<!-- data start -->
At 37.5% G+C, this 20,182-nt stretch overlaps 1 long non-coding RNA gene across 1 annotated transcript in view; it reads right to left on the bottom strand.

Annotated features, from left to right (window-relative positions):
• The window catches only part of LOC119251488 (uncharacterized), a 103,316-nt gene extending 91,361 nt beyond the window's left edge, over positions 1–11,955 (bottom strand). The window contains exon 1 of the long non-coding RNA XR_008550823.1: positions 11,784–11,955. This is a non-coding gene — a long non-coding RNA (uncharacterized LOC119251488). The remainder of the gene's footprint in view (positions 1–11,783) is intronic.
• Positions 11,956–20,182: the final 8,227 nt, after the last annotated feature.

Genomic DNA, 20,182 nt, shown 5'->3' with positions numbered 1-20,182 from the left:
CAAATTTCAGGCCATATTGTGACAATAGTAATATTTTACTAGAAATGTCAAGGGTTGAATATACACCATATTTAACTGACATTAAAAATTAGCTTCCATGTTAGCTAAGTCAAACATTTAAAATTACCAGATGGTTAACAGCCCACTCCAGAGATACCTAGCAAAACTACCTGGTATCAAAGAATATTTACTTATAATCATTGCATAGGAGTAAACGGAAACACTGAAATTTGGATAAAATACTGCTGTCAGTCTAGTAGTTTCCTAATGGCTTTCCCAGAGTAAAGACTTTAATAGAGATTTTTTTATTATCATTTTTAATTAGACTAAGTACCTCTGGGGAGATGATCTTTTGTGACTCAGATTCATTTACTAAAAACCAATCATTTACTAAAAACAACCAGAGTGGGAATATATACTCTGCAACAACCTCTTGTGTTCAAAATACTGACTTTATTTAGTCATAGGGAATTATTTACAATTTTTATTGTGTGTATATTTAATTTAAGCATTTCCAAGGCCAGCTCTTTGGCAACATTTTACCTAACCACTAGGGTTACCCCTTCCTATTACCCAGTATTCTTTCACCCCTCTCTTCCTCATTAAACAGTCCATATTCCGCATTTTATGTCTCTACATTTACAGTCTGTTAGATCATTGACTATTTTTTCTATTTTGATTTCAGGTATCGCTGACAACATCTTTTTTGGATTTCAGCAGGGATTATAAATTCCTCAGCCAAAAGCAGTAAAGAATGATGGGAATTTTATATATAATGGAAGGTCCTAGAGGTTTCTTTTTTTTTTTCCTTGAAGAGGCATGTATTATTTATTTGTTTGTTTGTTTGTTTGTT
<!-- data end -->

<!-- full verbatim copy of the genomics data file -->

At 37.5% G+C, this 20,182-nt stretch overlaps 1 long non-coding RNA gene across 1 annotated transcript in view; it reads right to left on the bottom strand.

Annotated features, from left to right (window-relative positions):
• The window catches only part of LOC119251488 (uncharacterized), a 103,316-nt gene extending 91,361 nt beyond the window's left edge, over positions 1–11,955 (bottom strand). The window contains exon 1 of the long non-coding RNA XR_008550823.1: positions 11,784–11,955. This is a non-coding gene — a long non-coding RNA (uncharacterized LOC119251488). The remainder of the gene's footprint in view (positions 1–11,783) is intronic.
• Positions 11,956–20,182: the final 8,227 nt, after the last annotated feature.

Genomic DNA, 20,182 nt, shown 5'->3' with positions numbered 1-20,182 from the left:
CAAATTTCAGGCCATATTGTGACAATAGTAATATTTTACTAGAAATGTCAAGGGTTGAATATACACCATATTTAACTGACATTAAAAATTAGCTTCCATGTTAGCTAAGTCAAACATTTAAAATTACCAGATGGTTAACAGCCCACTCCAGAGATACCTAGCAAAACTACCTGGTATCAAAGAATATTTACTTATAATCATTGCATAGGAGTAAACGGAAACACTGAAATTTGGATAAAATACTGCTGTCAGTCTAGTAGTTTCCTAATGGCTTTCCCAGAGTAAAGACTTTAATAGAGATTTTTTTATTATCATTTTTAATTAGACTAAGTACCTCTGGGGAGATGATCTTTTGTGACTCAGATTCATTTACTAAAAACCAATCATTTACTAAAAACAACCAGAGTGGGAATATATACTCTGCAACAACCTCTTGTGTTCAAAATACTGACTTTATTTAGTCATAGGGAATTATTTACAATTTTTATTGTGTGTATATTTAATTTAAGCATTTCCAAGGCCAGCTCTTTGGCAACATTTTACCTAACCACTAGGGTTACCCCTTCCTATTACCCAGTATTCTTTCACCCCTCTCTTCCTCATTAAACAGTCCATATTCCGCATTTTATGTCTCTACATTTACAGTCTGTTAGATCATTGACTATTTTTTCTATTTTGATTTCAGGTATCGCTGACAACATCTTTTTTGGATTTCAGCAGGGATTATAAATTCCTCAGCCAAAAGCAGTAAAGAATGATGGGAATTTTATATATAATGGAAGGTCCTAGAGGTTTCTTTTTTTTTTTCCTTGAAGAGGCATGTATTATTTATTTGTTTGTTTGTTTGTTTGTT